Tag Archives: estate planning

Effective Estate Planning can Avoid Estate Litigation

After a person passes away, their estate is generally distributed amongst various parties, including beneficiaries that have been named in a will or a trust, creditors, and others. Unfortunately, this process does not always go smoothly, sometimes resulting in complicated and acrimonious litigation that can tie an estate up in court for months or even years. Some of the more common types of estate litigation that occur include the following:

  • Challenges to the validity of a will
  • Requests for the court to interpret ambiguous terms in a will or trust
  • Guardianship contests (in the event that an individual is still alive but diminished mental capacity)
  • Breach of fiduciary duty

These disputes can arise in a wide variety of situations, but some risk factors for estate litigation are easy to spot: issues like sibling rivalries, disinherited children, multiple marriages, or gifts to extramarital paramours significantly increase the likelihood that someone will bring a challenge. In addition, if you engage in non-traditional estate planning techniques or attempt to exercise a significant amount of control on your beneficiaries after you are gone, it also increases the likelihood that someone will challenge your estate plan.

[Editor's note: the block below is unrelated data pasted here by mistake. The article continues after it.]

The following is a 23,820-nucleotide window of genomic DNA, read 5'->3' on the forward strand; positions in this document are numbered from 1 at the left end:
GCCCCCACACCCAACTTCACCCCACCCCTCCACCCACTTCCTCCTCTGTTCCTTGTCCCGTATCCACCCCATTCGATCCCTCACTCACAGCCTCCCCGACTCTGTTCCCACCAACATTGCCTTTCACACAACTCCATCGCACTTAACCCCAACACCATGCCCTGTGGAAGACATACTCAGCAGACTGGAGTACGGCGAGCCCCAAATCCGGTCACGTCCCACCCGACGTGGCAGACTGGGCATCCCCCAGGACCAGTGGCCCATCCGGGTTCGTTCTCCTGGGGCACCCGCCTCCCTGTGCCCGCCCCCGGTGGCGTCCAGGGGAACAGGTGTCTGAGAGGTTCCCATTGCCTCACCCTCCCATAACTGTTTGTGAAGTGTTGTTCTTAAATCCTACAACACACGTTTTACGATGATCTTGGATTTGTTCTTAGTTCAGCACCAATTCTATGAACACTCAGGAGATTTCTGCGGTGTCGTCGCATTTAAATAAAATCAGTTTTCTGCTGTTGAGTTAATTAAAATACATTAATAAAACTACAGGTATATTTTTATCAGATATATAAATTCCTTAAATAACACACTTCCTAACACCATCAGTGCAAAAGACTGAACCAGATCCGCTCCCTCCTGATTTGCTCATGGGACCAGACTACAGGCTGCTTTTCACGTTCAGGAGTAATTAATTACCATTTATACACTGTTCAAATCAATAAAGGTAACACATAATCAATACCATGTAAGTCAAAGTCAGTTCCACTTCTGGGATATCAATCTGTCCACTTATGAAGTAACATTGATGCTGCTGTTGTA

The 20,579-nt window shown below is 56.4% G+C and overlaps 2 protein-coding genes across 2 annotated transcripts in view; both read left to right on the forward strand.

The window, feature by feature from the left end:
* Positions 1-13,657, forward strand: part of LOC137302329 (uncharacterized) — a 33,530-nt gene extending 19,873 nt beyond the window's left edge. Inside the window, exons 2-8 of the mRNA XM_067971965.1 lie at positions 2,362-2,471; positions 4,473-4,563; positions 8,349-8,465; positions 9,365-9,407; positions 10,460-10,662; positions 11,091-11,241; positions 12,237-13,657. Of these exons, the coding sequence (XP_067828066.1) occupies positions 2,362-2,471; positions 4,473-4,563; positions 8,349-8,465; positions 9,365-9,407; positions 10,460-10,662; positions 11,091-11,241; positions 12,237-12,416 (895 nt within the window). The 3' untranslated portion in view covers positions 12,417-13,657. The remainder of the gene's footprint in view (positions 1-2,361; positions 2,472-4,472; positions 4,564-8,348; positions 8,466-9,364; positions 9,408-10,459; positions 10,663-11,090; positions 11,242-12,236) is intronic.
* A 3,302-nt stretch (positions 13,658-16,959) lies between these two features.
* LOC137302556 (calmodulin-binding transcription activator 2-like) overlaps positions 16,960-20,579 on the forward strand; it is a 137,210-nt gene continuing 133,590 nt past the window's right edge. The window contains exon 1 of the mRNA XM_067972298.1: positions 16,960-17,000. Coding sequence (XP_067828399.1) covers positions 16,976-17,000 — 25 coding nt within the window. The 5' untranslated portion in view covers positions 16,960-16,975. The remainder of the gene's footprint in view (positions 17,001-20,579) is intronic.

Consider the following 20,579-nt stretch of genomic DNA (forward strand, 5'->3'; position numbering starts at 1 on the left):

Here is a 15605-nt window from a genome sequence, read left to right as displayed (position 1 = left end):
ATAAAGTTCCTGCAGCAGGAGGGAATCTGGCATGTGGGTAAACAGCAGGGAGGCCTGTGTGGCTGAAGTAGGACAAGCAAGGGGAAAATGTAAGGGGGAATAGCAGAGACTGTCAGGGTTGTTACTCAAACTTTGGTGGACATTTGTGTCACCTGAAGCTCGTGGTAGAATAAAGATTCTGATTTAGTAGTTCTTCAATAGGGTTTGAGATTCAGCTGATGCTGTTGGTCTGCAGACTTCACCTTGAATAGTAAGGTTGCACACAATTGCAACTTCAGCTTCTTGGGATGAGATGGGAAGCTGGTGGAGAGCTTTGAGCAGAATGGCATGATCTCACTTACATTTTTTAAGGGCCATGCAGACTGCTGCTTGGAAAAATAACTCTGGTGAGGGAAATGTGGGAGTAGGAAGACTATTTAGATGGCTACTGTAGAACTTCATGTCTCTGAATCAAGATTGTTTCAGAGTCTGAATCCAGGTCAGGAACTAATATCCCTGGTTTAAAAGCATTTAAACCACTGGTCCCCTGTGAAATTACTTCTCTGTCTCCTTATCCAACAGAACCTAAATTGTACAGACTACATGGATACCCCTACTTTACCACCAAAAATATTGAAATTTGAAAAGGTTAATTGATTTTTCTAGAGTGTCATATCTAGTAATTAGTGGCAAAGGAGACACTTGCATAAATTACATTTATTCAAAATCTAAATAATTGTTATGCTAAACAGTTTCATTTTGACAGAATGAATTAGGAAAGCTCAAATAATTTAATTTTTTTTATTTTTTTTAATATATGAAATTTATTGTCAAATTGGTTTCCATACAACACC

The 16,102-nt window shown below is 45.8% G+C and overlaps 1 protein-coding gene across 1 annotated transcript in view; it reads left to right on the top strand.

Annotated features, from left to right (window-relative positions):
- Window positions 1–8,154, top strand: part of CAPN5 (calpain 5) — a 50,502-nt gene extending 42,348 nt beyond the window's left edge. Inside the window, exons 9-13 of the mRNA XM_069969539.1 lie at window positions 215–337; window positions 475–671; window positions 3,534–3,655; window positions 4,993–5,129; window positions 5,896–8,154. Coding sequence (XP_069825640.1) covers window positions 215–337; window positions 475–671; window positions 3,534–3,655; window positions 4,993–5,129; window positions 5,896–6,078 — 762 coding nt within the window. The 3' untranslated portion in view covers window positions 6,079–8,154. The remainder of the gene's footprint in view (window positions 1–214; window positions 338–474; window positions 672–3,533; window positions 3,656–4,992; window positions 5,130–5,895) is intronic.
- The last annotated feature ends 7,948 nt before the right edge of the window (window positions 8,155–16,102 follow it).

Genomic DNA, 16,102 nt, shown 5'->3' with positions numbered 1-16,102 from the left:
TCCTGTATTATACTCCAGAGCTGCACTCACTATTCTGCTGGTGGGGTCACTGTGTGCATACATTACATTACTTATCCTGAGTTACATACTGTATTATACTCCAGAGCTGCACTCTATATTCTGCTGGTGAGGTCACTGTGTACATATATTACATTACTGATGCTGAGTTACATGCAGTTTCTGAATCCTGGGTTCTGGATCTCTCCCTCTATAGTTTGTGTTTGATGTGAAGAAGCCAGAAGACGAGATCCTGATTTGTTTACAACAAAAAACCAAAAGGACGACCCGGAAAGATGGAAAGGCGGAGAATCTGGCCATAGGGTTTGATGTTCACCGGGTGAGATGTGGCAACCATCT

How can Estate Planning Help?

There are a number of ways that an attorney familiar with estate planning techniques can help reduce the likelihood that there will be litigation over your estate, including the following:

  • Regularly assessing and updating your will or trust documents to reflect your wishes
  • Planning for mental incapacity by establishing a financial party of attorney that takes effect if you become incapacitated
  • Establishing joint ownership of assets that you wish to pass to a particular party
  • Creating a living trust
  • Establishing a no-contest clause to discourage litigation
  • Choosing a trustworthy and competent executor or trustee
  • Ensuring that your documents comply with all relevant state law

Contact a New Jersey Estate Planning Attorney Today to Learn More